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Incoming! – Planetarium Show
What devastated the dinosaurs, excavated a great hole in the ground, and broke windows in Russia? And what produced the life we know on Earth, but could also destroy it? The answer: impacts from space. It's the subject of the planetarium presentation Incoming!.
The Morrison Planetarium in the California Academy of Sciences in San Francisco produced the show. The San Francisco area is fortunate to have experienced animators, engineers and scientists. Their expertise has produced cutting-edge visualizations to allow the audience to travel through time and space to see constructive and destructive outcomes of cosmic collisions.
George Takei, one of the stars of the original Star Trek, narrated the film. Planetarium director Ryan Wyatt wrote and directed it, Mike Jennings composed the music, and Christopher Hedge designed the soundscapes. (In the absence of any sounds from space, sounds are created that seem to match the action.)
Impacts and Earth
The story doesn't start in space, but in the Arizona desert.
When an asteroid or comet hits another body an impact crater results. Since Earth is geologically active, weathering and earth movements obscure or erase these craters. Nonetheless there is evidence of around two hundred impact craters on Earth. Barringer Crater in Arizona is one of the most famous. It's 1300 meters (0.8 mile) across and 170 meters (nearly 600 ft) deep. Whatever made that hole fifty thousand years ago must have also made an impressive bang.
Less prominent than Barringer Crater, but of more interest, is Chicxulub in Mexico's Yucatan Peninsula. Evidence strongly suggests that an impact there led to the demise of the dinosaurs that allowed our mammalian ancestors to prosper. Such an impact now would be a disaster for us.
The two largest bodies to come our way in recent centuries both seem to have exploded in the air over Siberia. The Tunguska event in 1908 was heralded by a bright fireball streaking across the sky. It didn't affect any human habitations, but a number of reindeer were killed, and in an area of 2000 square kilometers (770 sq mi) about 80 million trees were flattened.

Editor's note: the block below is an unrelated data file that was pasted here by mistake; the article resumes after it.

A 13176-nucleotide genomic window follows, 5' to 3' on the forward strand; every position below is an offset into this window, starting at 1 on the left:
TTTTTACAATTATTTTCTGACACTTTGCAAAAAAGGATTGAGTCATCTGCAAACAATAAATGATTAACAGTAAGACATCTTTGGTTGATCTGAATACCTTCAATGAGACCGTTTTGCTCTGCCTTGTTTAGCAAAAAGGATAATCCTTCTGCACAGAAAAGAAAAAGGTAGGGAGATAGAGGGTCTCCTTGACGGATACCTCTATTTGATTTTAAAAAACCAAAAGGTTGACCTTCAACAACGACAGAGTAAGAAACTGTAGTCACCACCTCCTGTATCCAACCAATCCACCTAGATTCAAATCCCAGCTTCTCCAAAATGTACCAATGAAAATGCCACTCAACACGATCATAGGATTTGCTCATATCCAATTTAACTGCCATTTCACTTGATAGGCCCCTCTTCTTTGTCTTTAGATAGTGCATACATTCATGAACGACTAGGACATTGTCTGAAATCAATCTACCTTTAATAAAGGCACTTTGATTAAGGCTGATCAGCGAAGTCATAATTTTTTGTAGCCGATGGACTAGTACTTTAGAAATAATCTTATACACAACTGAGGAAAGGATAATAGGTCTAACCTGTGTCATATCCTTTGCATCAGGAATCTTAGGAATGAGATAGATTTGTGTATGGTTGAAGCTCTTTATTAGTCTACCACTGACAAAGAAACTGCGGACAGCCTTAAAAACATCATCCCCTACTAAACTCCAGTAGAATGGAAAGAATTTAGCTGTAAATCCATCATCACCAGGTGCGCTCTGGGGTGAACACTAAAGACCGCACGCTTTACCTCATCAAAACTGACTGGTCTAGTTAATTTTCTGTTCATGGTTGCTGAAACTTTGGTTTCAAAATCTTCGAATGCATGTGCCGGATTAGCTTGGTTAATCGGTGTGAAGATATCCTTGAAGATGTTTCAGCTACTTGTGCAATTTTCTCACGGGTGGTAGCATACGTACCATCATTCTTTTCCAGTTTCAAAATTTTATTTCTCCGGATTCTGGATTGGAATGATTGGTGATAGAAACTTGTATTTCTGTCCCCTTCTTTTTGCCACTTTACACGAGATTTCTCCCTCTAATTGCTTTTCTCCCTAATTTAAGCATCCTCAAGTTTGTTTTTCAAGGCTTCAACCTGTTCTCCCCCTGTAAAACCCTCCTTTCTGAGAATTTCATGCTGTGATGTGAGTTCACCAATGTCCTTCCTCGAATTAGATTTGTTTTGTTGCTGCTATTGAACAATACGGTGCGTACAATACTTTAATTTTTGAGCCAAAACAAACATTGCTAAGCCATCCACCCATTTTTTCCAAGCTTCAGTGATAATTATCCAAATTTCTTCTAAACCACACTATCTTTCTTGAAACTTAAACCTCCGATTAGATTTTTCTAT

In 2013 people in the city of Chelyabinsk also saw a bright fireball. Luckily for them the impactor was smaller than the Tunguska one, and the atmosphere absorbed much of the energy of the explosion. When the shock waves hit the ground there was considerable property damage, and hundreds of people were injured by flying glass. The planetarium audience gets to join the meteor as it zooms into the atmosphere, since observational data was used to recreate its path.
Near Earth Objects
Tons of meteoric material falls on the Earth every day, but we notice very little of it. It's mostly small meteorites plus micrometeorites that are the size of dust grains. We're concerned by large meteors, asteroids and comets that may come our way. Astronomers have found most of the larger objects, but cataloguing the rest of them is a work in progress. The Chelyabinsk meteor was completely unexpected.
Near Earth Objects (NEOs) aren't necessarily on a collision course, but their orbits can change and bring them closer, so we'd like to keep an eye on them. I don't think the planetarium wanted to send its audience away in terror so they were optimistic about dealing with a hazardous body if it were spotted.
Space and Time
The planetarium audience was taken into deep space where the asteroid belt is. NASA's Dawn mission has visited and studied two asteroids. And it's not just asteroids we need to account for, but also comets. A number of missions have flown past comets, but ESA's Rosetta mission spent two years accompanying a comet into the inner Solar System and around the Sun.
Going back in time we learn that collisions brought fragments of material together to form planets and moons. But sometimes collisions also destroyed some of these bodies. Early on in the Solar System heavy bombardment left the Moon pockmarked with craters. Yet it may have allowed life to begin on Earth when impactors brought Earth a selection of organic molecules, chemicals needed for life, and water.
There is a place in the show where a presenter can tell the audience about current space missions and discoveries. We learned about the hypothesis that there is a superearth way out in the Solar System. The team working on it calls it Planet Nine and their conclusion that there is a large planet is based on the orbits of a number of distant dwarf planets.
Yes, I thought it was well worth a visit. But I will mention that at the beginning of the show the camera zoomed over the landscape in a way that made me feel rather dizzy. I didn't see why it had to be so unnaturally fast, but if you go to see Incoming! be ready to shut your eyes for the first few minutes.
I saw the show in San Francisco where it was created. However planetariums in dozens of other places also buy the Morrison Planetarium's content. An internet search might turn up a planetarium near you that's presenting Incoming!.
Note: A friend took me to the planetarium as a guest.
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